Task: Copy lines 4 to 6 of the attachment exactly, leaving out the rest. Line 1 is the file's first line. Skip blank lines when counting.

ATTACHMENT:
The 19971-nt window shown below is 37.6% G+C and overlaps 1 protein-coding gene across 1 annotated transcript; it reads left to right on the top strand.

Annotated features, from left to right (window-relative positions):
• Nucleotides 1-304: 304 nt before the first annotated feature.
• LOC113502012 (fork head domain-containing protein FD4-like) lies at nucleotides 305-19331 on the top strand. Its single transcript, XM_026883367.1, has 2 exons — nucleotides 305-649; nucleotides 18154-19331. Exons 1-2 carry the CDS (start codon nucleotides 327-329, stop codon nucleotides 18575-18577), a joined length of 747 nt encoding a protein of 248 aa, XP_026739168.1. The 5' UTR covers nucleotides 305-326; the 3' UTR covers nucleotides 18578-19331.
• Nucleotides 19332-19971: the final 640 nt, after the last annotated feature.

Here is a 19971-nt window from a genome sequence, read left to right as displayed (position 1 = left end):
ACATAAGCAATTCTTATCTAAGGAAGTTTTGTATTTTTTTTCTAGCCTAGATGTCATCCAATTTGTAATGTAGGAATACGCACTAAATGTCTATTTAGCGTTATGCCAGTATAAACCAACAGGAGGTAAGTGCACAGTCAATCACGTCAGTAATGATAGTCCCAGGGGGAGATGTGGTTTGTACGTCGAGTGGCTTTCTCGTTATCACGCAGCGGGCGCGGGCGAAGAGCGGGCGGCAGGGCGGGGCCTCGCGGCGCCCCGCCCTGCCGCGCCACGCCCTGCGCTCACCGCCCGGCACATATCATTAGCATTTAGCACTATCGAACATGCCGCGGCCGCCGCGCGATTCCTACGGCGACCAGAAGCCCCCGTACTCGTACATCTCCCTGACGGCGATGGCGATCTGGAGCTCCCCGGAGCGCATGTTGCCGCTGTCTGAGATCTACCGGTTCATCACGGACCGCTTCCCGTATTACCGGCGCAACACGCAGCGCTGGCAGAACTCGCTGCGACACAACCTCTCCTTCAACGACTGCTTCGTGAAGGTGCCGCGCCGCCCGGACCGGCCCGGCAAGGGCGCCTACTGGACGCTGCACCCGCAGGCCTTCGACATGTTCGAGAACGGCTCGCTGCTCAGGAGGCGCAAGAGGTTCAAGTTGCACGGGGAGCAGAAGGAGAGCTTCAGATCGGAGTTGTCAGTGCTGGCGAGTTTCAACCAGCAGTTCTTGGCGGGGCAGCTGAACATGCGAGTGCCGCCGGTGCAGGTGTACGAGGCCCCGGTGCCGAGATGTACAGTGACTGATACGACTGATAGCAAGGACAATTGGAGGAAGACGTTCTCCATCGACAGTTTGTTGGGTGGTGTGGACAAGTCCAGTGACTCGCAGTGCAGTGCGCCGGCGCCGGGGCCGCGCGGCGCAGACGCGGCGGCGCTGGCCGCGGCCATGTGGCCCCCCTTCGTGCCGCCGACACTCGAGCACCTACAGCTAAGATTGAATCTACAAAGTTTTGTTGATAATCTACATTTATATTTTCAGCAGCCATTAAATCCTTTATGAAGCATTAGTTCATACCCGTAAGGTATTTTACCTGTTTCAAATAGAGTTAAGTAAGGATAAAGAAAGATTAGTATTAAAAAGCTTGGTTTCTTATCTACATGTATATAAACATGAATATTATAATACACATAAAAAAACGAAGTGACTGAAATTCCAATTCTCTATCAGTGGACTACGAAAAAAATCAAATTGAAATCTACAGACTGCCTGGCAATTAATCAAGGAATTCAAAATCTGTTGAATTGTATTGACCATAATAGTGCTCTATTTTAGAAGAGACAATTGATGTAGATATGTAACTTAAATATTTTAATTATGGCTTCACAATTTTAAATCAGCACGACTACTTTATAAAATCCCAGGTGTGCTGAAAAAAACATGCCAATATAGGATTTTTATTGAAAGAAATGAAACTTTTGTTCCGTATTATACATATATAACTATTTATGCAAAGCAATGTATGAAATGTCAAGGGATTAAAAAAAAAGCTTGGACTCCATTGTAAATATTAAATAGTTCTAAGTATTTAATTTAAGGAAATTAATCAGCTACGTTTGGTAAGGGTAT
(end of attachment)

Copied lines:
• LOC113502012 (fork head domain-containing protein FD4-like) lies at nucleotides 305-19331 on the top strand. Its single transcript, XM_026883367.1, has 2 exons — nucleotides 305-649; nucleotides 18154-19331. Exons 1-2 carry the CDS (start codon nucleotides 327-329, stop codon nucleotides 18575-18577), a joined length of 747 nt encoding a protein of 248 aa, XP_026739168.1. The 5' UTR covers nucleotides 305-326; the 3' UTR covers nucleotides 18578-19331.
• Nucleotides 19332-19971: the final 640 nt, after the last annotated feature.

Here is a 19971-nt window from a genome sequence, read left to right as displayed (position 1 = left end):